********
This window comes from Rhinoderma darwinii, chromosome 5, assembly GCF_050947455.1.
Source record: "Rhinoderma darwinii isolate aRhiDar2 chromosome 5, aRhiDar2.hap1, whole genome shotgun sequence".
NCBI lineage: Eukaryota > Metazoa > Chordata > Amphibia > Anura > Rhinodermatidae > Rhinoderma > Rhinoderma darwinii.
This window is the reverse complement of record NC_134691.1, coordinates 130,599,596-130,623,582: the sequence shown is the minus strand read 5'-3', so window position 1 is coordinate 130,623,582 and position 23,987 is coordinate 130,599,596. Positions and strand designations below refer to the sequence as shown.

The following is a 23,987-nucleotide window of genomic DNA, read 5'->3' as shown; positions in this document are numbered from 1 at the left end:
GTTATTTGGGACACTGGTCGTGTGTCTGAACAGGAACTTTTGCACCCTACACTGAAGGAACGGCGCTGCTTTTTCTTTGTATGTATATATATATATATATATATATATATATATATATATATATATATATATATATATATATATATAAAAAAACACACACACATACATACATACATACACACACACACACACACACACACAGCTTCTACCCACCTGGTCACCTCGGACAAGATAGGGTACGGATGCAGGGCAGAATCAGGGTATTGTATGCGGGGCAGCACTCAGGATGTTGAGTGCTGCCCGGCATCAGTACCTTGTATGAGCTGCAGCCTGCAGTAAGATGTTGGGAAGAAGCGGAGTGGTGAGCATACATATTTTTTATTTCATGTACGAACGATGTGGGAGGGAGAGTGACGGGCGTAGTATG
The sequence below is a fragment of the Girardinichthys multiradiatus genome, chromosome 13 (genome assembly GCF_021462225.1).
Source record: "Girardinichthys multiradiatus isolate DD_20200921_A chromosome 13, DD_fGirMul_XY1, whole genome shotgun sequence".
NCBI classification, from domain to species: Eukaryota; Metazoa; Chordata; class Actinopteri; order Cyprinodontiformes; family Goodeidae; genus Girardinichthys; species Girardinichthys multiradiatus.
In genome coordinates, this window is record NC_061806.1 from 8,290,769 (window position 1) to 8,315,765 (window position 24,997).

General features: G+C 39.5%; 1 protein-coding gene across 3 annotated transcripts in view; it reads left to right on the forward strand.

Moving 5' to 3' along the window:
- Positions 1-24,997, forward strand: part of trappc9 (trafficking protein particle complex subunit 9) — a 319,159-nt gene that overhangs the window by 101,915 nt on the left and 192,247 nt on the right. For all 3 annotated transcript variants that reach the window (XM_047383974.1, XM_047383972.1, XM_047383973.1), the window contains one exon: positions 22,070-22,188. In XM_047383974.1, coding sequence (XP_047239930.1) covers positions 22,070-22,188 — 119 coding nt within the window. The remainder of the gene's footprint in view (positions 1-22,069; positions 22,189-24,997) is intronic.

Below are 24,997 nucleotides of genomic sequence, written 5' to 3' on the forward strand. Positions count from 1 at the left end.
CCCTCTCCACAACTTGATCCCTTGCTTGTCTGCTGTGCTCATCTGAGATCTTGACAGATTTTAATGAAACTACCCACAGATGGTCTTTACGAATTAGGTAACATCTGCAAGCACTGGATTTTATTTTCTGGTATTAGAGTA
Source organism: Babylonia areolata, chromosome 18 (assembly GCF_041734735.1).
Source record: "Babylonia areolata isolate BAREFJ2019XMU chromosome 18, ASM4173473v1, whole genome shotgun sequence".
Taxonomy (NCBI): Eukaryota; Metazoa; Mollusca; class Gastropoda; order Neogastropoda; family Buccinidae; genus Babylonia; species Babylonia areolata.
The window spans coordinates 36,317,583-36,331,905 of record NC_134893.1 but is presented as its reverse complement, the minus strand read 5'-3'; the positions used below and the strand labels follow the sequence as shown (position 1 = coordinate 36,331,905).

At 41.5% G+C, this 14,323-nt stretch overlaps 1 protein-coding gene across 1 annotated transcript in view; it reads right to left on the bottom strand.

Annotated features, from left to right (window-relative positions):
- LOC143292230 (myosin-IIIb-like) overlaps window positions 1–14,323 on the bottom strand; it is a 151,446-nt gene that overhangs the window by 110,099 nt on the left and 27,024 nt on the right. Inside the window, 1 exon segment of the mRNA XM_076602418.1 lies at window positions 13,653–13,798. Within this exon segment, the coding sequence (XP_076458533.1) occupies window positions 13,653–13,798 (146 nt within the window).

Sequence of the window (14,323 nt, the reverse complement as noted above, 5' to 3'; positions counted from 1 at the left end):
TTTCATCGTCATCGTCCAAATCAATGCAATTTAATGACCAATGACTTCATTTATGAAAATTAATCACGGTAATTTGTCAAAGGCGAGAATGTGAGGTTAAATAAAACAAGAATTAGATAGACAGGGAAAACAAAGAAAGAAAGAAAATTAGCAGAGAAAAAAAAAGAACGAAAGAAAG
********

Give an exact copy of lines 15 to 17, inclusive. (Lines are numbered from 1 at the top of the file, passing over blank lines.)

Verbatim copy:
CCCTCTCCACAACTTGATCCCTTGCTTGTCTGCTGTGCTCATCTGAGATCTTGACAGATTTTAATGAAACTACCCACAGATGGTCTTTACGAATTAGGTAACATCTGCAAGCACTGGATTTTATTTTCTGGTATTAGAGTA
Source organism: Babylonia areolata, chromosome 18 (assembly GCF_041734735.1).
Source record: "Babylonia areolata isolate BAREFJ2019XMU chromosome 18, ASM4173473v1, whole genome shotgun sequence".